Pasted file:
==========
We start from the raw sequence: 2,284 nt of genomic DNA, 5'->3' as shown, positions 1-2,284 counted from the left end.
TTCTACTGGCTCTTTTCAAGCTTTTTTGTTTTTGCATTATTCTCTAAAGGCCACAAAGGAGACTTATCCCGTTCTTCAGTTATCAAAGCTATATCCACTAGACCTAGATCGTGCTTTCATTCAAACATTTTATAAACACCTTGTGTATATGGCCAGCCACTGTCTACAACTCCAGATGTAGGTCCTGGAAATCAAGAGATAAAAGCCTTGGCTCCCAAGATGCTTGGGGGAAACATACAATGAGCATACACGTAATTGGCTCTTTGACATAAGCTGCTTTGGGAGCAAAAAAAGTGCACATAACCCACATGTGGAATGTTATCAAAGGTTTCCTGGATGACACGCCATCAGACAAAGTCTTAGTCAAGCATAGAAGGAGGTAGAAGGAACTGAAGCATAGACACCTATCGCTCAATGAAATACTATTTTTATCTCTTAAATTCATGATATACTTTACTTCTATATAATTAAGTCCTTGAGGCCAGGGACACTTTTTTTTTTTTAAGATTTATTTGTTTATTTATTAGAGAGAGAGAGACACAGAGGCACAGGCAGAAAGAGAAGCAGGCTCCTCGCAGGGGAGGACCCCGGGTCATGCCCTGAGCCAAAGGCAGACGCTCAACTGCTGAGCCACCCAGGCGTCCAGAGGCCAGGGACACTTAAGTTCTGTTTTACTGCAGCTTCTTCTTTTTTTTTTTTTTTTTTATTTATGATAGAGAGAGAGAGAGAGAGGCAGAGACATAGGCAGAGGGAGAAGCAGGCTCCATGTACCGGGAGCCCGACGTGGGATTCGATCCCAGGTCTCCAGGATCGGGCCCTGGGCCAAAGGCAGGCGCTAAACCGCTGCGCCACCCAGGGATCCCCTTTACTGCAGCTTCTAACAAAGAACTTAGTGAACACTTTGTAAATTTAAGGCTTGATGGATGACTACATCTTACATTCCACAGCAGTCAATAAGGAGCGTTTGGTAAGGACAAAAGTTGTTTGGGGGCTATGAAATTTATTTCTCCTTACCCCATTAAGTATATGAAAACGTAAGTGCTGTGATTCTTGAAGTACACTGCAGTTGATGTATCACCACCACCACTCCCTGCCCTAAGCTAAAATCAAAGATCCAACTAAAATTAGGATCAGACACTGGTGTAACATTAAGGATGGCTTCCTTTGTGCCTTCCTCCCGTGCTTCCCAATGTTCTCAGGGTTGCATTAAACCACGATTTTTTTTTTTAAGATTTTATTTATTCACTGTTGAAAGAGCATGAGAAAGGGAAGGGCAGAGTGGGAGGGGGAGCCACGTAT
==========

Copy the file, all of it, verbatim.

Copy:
We start from the raw sequence: 2,284 nt of genomic DNA, 5'->3' as shown, positions 1-2,284 counted from the left end.
TTCTACTGGCTCTTTTCAAGCTTTTTTGTTTTTGCATTATTCTCTAAAGGCCACAAAGGAGACTTATCCCGTTCTTCAGTTATCAAAGCTATATCCACTAGACCTAGATCGTGCTTTCATTCAAACATTTTATAAACACCTTGTGTATATGGCCAGCCACTGTCTACAACTCCAGATGTAGGTCCTGGAAATCAAGAGATAAAAGCCTTGGCTCCCAAGATGCTTGGGGGAAACATACAATGAGCATACACGTAATTGGCTCTTTGACATAAGCTGCTTTGGGAGCAAAAAAAGTGCACATAACCCACATGTGGAATGTTATCAAAGGTTTCCTGGATGACACGCCATCAGACAAAGTCTTAGTCAAGCATAGAAGGAGGTAGAAGGAACTGAAGCATAGACACCTATCGCTCAATGAAATACTATTTTTATCTCTTAAATTCATGATATACTTTACTTCTATATAATTAAGTCCTTGAGGCCAGGGACACTTTTTTTTTTTTAAGATTTATTTGTTTATTTATTAGAGAGAGAGAGACACAGAGGCACAGGCAGAAAGAGAAGCAGGCTCCTCGCAGGGGAGGACCCCGGGTCATGCCCTGAGCCAAAGGCAGACGCTCAACTGCTGAGCCACCCAGGCGTCCAGAGGCCAGGGACACTTAAGTTCTGTTTTACTGCAGCTTCTTCTTTTTTTTTTTTTTTTTTATTTATGATAGAGAGAGAGAGAGAGAGGCAGAGACATAGGCAGAGGGAGAAGCAGGCTCCATGTACCGGGAGCCCGACGTGGGATTCGATCCCAGGTCTCCAGGATCGGGCCCTGGGCCAAAGGCAGGCGCTAAACCGCTGCGCCACCCAGGGATCCCCTTTACTGCAGCTTCTAACAAAGAACTTAGTGAACACTTTGTAAATTTAAGGCTTGATGGATGACTACATCTTACATTCCACAGCAGTCAATAAGGAGCGTTTGGTAAGGACAAAAGTTGTTTGGGGGCTATGAAATTTATTTCTCCTTACCCCATTAAGTATATGAAAACGTAAGTGCTGTGATTCTTGAAGTACACTGCAGTTGATGTATCACCACCACCACTCCCTGCCCTAAGCTAAAATCAAAGATCCAACTAAAATTAGGATCAGACACTGGTGTAACATTAAGGATGGCTTCCTTTGTGCCTTCCTCCCGTGCTTCCCAATGTTCTCAGGGTTGCATTAAACCACGATTTTTTTTTTTAAGATTTTATTTATTCACTGTTGAAAGAGCATGAGAAAGGGAAGGGCAGAGTGGGAGGGGGAGCCACGTAT